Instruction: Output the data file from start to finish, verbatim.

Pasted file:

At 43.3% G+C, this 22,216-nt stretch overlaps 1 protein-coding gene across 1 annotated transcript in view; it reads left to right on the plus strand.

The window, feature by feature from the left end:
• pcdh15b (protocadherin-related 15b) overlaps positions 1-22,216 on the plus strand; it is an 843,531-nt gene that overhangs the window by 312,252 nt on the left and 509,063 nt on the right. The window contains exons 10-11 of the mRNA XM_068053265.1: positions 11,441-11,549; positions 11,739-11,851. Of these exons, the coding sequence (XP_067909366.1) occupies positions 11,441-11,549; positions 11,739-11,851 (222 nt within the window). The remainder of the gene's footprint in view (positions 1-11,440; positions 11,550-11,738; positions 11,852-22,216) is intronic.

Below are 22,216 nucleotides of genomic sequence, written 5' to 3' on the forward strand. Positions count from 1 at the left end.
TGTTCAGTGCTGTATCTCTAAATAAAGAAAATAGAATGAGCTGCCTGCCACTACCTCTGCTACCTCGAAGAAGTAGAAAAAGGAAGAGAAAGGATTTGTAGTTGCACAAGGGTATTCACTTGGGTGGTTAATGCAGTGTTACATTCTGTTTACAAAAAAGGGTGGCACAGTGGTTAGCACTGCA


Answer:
At 43.3% G+C, this 22,216-nt stretch overlaps 1 protein-coding gene across 1 annotated transcript in view; it reads left to right on the plus strand.

The window, feature by feature from the left end:
• pcdh15b (protocadherin-related 15b) overlaps positions 1-22,216 on the plus strand; it is an 843,531-nt gene that overhangs the window by 312,252 nt on the left and 509,063 nt on the right. The window contains exons 10-11 of the mRNA XM_068053265.1: positions 11,441-11,549; positions 11,739-11,851. Of these exons, the coding sequence (XP_067909366.1) occupies positions 11,441-11,549; positions 11,739-11,851 (222 nt within the window). The remainder of the gene's footprint in view (positions 1-11,440; positions 11,550-11,738; positions 11,852-22,216) is intronic.

Below are 22,216 nucleotides of genomic sequence, written 5' to 3' on the forward strand. Positions count from 1 at the left end.
TGTTCAGTGCTGTATCTCTAAATAAAGAAAATAGAATGAGCTGCCTGCCACTACCTCTGCTACCTCGAAGAAGTAGAAAAAGGAAGAGAAAGGATTTGTAGTTGCACAAGGGTATTCACTTGGGTGGTTAATGCAGTGTTACATTCTGTTTACAAAAAAGGGTGGCACAGTGGTTAGCACTGCA